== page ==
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Volume 4, Number 7 Mountain Press, P.O. Box 400, Signal Mountain, Tennessee 37377, 1-423-886-6369 April 11, 2012
Author's Notes This is a first article in a two part series on the Civil War. In this newsletter, we will focus on the Confederate Records and then on the Union Records in the next newsletter. Hopefully you find some ideas for finding that missing piece of the puzzle for your relatives involved in the Civil War.
If you have any comments or suggestions, please email me at email@example.com.
James L. Douthat
Civil War - Confederate Records
The Civil War was a terrible war in the history of the United States with more killed in those few years of fighting than in all of the wars since the American Revolution. This was one war that affected every household in the United States one way or another. There have been volumes and volumes written about the Civil War.
When we start searching for our Civil War ancestors, it is helpful if you know something about them, especially if you think they are Confederate. The reason for this is that most all of the Confederate records are state records and not national records. Each of the southern states maintains their own set of those records, including the pension records, if they exist. If you know the unit in which they served, then it is better as many of the records are kept strictly with the units.
There is one set of records held by the National Archives. These are the compiled service records with all records grouped into three series:
- Those filed by States [the largest series]
- Those for troops who served in non-state organizations
- Those for officers and enlisted personnel doing staff jobs
Within these records, there is an alphabetical name index as well as an index for each of the states. All of the foregoing have been microfilmed. What you find here is a jacket envelope showing the name of the soldier, the name of the state from which he served, the name of the company and regiment, and his rank. If you are lucky there are other pieces of information found in this jacket envelope such as dates of changes in the soldier’s rank, the date and place of his enlistment and discharge, his occupation, and his personal description. Sometimes if the soldier was captured, it might show the date and location of his death or release and parole.
When it comes to the pensions of the soldiers, this was granted by the various states and those records are usually found in the state archives. The most interesting of the records for any soldier is from diaries and private letters written from the homefront or the battlefield. Many historical societies have made efforts to collect these for their region and have huge files of materials on the soldiers from their area. These would be worth a letter of contact to see what they might have on hand. You might want to read some of the regimental histories or company histories to get insight into the daily life of the soldiers in their unit. A good company history will mention each of the soldiers by name, especially if there are a number in one family in that unit, which happened frequently.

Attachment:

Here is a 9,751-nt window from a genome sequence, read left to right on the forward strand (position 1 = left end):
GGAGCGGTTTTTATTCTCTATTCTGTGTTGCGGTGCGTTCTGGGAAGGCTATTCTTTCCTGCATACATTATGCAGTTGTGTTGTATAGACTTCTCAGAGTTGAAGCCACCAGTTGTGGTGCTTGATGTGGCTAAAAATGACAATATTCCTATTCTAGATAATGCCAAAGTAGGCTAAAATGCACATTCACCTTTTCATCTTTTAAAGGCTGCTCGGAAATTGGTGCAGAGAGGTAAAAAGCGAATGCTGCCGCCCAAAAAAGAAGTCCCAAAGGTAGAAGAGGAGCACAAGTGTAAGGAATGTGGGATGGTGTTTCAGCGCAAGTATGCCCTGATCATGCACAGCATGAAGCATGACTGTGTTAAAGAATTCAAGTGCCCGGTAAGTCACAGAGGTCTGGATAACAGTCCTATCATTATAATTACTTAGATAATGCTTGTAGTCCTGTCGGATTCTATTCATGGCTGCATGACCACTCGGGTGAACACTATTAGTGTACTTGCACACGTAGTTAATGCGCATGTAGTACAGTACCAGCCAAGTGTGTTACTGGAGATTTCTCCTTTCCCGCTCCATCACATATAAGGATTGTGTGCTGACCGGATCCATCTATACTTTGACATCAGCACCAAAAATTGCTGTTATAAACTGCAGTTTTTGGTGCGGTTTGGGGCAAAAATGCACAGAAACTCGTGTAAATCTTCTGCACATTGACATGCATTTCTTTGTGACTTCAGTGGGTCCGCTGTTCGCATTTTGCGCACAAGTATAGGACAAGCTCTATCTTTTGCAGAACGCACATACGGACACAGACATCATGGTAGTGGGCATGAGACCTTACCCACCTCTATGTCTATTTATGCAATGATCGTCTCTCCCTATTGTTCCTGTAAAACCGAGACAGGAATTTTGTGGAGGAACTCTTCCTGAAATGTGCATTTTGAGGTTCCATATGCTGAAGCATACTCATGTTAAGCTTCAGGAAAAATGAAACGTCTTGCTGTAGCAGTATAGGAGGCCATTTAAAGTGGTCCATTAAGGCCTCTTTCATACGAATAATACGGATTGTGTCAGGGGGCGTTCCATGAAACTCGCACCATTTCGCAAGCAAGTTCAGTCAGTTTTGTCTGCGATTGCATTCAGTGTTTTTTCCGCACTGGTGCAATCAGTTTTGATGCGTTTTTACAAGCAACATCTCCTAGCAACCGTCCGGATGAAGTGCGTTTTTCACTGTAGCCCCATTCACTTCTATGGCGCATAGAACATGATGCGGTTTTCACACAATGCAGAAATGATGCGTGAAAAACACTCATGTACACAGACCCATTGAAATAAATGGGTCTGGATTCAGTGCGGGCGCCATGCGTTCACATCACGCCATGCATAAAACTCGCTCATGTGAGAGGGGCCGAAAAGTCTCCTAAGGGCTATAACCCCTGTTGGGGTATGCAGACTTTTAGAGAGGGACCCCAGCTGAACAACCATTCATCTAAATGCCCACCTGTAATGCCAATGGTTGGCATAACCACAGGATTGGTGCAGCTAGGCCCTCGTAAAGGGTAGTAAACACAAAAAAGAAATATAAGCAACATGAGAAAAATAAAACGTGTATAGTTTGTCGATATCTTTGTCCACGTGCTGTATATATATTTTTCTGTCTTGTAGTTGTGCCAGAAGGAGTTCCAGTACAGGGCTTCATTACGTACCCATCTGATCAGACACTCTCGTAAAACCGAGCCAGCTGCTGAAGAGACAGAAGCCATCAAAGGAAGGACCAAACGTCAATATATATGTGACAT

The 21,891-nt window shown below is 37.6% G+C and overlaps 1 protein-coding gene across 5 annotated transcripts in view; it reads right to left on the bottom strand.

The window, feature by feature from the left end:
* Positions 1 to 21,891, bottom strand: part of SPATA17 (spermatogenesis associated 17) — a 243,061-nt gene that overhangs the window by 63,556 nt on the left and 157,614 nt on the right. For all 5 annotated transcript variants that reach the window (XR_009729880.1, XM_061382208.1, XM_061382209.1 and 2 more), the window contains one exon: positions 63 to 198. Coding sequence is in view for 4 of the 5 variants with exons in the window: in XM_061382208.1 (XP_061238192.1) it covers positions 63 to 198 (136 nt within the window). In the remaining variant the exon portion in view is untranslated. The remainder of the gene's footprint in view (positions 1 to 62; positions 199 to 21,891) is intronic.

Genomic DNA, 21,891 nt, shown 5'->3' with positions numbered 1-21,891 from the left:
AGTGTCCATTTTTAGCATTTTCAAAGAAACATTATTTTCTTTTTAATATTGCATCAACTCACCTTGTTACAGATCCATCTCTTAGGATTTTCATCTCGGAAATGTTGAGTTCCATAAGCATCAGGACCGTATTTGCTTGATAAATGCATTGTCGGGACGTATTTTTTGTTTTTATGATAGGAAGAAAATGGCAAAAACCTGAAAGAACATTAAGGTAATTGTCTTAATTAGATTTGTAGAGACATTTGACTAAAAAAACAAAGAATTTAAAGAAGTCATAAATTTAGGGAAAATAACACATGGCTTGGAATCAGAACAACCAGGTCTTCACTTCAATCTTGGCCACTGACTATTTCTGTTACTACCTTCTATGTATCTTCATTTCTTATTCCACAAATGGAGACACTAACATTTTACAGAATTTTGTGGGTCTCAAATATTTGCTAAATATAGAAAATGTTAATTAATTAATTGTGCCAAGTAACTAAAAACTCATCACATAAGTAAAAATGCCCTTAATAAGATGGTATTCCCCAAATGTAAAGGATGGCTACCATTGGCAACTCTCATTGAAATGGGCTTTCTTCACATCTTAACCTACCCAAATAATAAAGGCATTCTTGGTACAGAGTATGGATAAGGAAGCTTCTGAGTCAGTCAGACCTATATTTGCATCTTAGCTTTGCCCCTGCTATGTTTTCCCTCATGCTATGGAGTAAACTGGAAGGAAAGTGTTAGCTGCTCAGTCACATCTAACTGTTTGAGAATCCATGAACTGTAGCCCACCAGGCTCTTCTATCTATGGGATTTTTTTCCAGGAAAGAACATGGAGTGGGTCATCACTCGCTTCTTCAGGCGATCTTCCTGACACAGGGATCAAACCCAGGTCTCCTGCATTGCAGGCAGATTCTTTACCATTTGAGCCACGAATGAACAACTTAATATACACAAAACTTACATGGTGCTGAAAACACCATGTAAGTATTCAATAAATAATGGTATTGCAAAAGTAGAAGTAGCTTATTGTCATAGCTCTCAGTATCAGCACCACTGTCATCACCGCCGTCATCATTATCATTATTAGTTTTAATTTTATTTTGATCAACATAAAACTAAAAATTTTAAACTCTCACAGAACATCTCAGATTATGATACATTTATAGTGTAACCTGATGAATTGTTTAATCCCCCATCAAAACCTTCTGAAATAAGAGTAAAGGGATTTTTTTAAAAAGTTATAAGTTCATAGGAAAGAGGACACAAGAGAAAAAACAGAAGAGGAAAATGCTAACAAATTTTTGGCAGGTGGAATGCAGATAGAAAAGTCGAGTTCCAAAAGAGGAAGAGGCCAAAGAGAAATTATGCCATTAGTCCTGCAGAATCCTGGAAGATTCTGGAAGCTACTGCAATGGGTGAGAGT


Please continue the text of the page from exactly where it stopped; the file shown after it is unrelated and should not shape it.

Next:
One set of records often overlooked is “Amnesty and Pardon Records” which contains letters and notes from families pertaining to their members. These “Special Presidential Pardons” were for officers primarily as they would not have been granted a pardon in the general amnesty at the conclusion of the war. Only the President of the United States could offer them a pardon and restore their rights as a citizen. There are thirteen reasons listed as to why these persons were not pardoned, mainly being they took up arms against the Union, and/or they had land and money which was used against the Union. One such General’s letter requesting amnesty from Tennessee had a letter from his mother-in-law stating that he was led into joining by the neighbors and this was not his choice. President Andrew Johnson, a Tennessean, granted the pardon since the mother-in-law was Mrs. James K. Polk. Oftentimes it’s not who you know, but who knows you that counts.
The listings of all the southern states were compiled into National Congressional records and include each southern state as far away as New Mexico. The records are on microfilm per state but there is only one full listing of all of the states and this is found in the National records. Most of the southern states have not made hard copies of these requests for pardons. Thank goodness the records are alphabetical on the film.
Another set of records are the listing of those held prisoners in the various prison camps in the northern section of the country. These are found in a variety of places. The magazine “The Confederate Veteran” contains countless stories of those held prisoner during the war. Some are humorous and others are very serious. This is a set of records worth looking into for this kind of information.
One of the most difficult situations is when your ancestor was in both the Confederacy and the Union armies. This happened more frequently than many suspect. We have a photograph of my wife’s great great grandfather in uniform. Experts in the field have looked at it and not one can identify Union or Confederate. In the listing of men from the area in service, his name is listed on both sides of the conflict. Which side did he serve on? We will never know. His wife did not receive a pension so that keeps the mystery intact.
Next time, we will look in the other side of the War, the Union.
Civil War Records
McKenzie's Fighting Fifth:
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